Tuesday, May 2

Weekend Wrap-up

On Friday, Joe and I played at Café Apollonia with Mike the drummer and K on accordion. It was the first time K joined us, and it was lots of fun. We played a pretty decent set, and the place was packed. I think I need to practice more frequently though. I probably should spend less time blogging and more time practicing. That might mean fewer posts from me for a while until I can establish a regular practice regiment.

We were out of the house early on Saturday to attend a “meet and greet” adoption open house, which provided an opportunity for prospective adoptive parents to meet waiting children along with their foster parents and case workers. This one was for older children, aged 12 to 18. We also attended one last fall, right after our return from Ukraine. Many of the children have profiles available online through a partnership with the state’s adoption resource exchange and the department of social services.

That evening we attended the final concert of the Boston Turkish Film and Music Festival. The concert featured the duo of Deryan Türkan and Sokratis Sinopoulos on kemençe (πολίτικη λύρα). The two performed a mixture of Ottoman classical pieces, Aegean folk songs, and recent compositions. Some of the pieces were selections from Letters to Istanbul, a collaborative CD project of theirs from several years ago. I stumbled upon the CD by accident a while ago, and it’s become part of our regular rotation. The music was a wonderful manifestation of the common cultural inheritance that Greece and Turkey share.

I did errands on Sunday. I took a trip to Home Depot to buy some hinges for a new screen door and ended up buying a gardenia and some kind of fern (at least I think it was a fern) and a large pot to transplant the beautiful meyer lemon tree that Kate gave Joe for his birthday. Later we went for a walk in the Blue Hills. Recently we’ve been trying to take more walks. We climbed Hancock Hill, which offers the most spectacular sweeping views of the Boston skyline and Dorchester Bay. It’s an amazing spot. It’s covered in wild blueberries and lichens and would make a great picnic spot. We took a short nap up there and then headed down as the sun was setting. A group of deer ran by about forty feet away from us. Right after that we got a bit lost, but eventually found our way out.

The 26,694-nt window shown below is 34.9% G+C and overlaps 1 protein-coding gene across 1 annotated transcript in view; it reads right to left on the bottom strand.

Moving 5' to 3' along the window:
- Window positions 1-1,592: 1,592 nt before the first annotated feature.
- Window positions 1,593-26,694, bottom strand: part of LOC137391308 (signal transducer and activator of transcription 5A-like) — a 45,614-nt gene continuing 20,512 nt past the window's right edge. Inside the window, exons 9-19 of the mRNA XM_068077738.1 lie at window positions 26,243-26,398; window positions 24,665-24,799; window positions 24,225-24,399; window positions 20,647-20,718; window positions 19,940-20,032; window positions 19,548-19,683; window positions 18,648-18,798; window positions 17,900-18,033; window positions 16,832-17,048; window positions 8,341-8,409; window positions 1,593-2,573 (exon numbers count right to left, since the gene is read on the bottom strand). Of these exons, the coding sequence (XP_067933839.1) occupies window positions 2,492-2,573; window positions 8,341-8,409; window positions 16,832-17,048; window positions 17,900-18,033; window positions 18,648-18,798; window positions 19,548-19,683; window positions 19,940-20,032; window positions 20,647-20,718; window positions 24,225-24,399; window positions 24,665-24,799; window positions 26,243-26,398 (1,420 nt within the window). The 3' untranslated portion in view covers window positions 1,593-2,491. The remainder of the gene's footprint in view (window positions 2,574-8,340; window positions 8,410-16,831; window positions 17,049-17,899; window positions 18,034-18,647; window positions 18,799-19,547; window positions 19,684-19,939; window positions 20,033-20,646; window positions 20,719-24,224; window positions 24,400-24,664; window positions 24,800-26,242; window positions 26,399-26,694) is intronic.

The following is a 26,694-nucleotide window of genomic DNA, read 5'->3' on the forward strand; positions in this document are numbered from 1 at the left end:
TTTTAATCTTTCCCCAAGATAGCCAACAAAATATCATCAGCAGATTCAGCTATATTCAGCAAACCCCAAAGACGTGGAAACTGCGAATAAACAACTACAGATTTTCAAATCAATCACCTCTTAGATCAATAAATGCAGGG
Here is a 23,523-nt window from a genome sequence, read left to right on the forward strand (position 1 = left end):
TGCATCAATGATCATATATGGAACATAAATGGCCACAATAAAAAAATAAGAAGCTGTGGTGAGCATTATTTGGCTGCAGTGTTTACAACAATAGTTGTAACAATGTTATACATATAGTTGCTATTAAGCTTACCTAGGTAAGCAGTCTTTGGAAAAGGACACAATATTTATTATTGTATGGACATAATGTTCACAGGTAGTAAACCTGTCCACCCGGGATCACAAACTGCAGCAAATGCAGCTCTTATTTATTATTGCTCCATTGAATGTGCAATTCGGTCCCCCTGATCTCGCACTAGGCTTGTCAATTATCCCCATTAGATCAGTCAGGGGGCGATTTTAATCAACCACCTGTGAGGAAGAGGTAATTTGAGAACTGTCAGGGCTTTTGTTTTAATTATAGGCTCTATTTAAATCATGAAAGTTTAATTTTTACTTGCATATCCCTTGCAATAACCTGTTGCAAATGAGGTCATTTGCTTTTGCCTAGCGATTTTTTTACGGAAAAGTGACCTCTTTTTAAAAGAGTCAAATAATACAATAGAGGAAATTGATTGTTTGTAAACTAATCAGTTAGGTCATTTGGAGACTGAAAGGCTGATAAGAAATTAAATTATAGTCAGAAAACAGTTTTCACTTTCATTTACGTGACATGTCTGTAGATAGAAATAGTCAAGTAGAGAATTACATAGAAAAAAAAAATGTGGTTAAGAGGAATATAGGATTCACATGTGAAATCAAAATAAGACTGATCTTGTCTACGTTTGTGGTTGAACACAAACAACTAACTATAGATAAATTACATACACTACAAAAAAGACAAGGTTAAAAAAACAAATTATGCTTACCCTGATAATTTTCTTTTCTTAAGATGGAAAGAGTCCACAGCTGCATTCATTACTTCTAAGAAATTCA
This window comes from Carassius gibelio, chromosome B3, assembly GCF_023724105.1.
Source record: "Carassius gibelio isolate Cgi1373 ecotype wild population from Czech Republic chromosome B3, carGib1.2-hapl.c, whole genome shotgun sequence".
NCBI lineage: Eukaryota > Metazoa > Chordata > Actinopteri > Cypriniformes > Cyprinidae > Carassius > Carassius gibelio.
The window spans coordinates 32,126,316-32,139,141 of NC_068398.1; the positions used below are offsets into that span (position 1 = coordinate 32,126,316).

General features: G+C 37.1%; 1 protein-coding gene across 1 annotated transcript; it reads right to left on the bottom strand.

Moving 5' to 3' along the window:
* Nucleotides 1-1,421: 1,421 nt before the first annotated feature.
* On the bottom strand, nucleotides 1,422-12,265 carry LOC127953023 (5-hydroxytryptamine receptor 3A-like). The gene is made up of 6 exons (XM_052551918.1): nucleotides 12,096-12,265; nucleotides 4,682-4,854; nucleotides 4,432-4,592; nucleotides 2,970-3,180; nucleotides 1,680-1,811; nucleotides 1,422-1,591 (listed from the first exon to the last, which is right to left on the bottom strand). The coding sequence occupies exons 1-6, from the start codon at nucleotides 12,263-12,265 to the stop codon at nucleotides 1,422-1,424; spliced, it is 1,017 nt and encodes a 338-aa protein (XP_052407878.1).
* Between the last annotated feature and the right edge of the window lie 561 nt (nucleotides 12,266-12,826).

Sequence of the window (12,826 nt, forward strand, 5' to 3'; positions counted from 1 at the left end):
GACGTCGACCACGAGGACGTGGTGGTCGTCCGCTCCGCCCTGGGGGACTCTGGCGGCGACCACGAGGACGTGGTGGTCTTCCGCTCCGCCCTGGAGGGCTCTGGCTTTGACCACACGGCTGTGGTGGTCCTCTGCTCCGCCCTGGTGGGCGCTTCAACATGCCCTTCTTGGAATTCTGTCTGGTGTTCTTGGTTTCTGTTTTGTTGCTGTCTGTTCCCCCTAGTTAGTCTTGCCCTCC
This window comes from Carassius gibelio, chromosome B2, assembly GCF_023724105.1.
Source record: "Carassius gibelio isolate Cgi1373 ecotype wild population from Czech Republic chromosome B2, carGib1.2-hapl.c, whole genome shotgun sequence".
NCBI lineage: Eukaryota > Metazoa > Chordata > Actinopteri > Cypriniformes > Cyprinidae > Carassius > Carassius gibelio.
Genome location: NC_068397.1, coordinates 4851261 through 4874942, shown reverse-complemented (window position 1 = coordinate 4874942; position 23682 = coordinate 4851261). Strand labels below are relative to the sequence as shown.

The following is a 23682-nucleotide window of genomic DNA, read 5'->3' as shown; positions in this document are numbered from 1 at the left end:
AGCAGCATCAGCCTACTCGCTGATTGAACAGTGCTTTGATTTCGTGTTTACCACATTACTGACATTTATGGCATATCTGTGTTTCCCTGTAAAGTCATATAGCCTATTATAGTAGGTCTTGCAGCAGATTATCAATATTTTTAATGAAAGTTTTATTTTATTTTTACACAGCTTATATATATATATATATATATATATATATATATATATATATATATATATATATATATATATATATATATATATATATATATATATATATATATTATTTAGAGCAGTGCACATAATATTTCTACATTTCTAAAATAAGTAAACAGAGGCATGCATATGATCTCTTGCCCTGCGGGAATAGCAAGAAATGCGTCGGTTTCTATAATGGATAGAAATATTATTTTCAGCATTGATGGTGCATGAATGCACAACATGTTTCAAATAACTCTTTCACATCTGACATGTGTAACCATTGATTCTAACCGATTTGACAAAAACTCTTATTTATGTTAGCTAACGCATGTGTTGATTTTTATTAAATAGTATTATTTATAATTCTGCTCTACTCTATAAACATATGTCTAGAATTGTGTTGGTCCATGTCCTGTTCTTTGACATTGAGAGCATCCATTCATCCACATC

We ended up at Ten Tables for dinner. We had a superb meal several Sundays ago after a similar hike through the Blue Hills. This time the food was just as good, and Shane, who manages the dining room with grace and ease, had us both swooning.

Tonight I taught a Greek dance class in Watertown. I haven’t done that in a while and I missed doing it. Joe and Mike the drummer came along to provide some live music. I was thrilled to see Mary Vouras there. Between the mid 1970s and the late 1980s, Mary worked with the eminent musicologist Simon Karas to produce a series of field recordings of traditional Greek music for Greece’s Society for the Dissemination of National Music. It’s a remarkable series that captured a musical tradition that has already begun to disappear since the recordings were first made. I was just listening to one of the CDs (they were originally released as LPs) in the car on Saturday. I think Mary came to the class because she heard that there was going to be live music. Whatever the reason, I was glad she was there. She’s a delight, and her love and knowledge of Greek music and dance is truly inspiring.

I taught some dances from Lesbos, the way I learned them when I was in Greece studying sandouri. I didn’t live on Lesbos, but I attended many dances hosted by native inhabitants of the island, who had migrated to Athens. I have a peculiar style of teaching. I tend to give lots of historical background and spend a lot of time dissecting the rhythms and emphasizing subtle stylistic elements. It probably drives some of the students crazy, but they keep inviting me back.

4 Comments:

Blogger The Persian said...

How incredibly talented you are!

4:16 AM  
Blogger Sandouri Dean Bey said...

jim-
stop, you're embarrassing me!
:)

8:31 AM  
Blogger Lisa said...

Great post -- I linked to it over at H2otown.info, the Watertown metroblog I run. If you're doing more classes in Watertown feel free to post a notice, I'm sure my readers would want to know about it.

12:28 AM  
Anonymous outiboy said...

you wont find me complaining about more practice and less blog :)
xoxoxo

2:34 PM  

Post a Comment

<< Home

Creative Commons License
This work is licensed under a Creative Commons Attribution-NonCommercial 2.5 License.

AMAN YALA CLAIMS NO CREDIT FOR ANY IMAGES FEATURED ON THIS SITE, UNLESS EXPRESSLY STATED. ALL VISUAL CONTENT IS COPYRIGHT TO ITS RESPECTFUL OWNERS. IF YOU OWN RIGHTS TO ANY OF THE IMAGES AND DO NOT WISH THEM TO APPEAR ON THIS SITE, PLEASE CONTACT ME VIA E-MAIL, AND THEY WILL BE PROMPTLY REMOVED.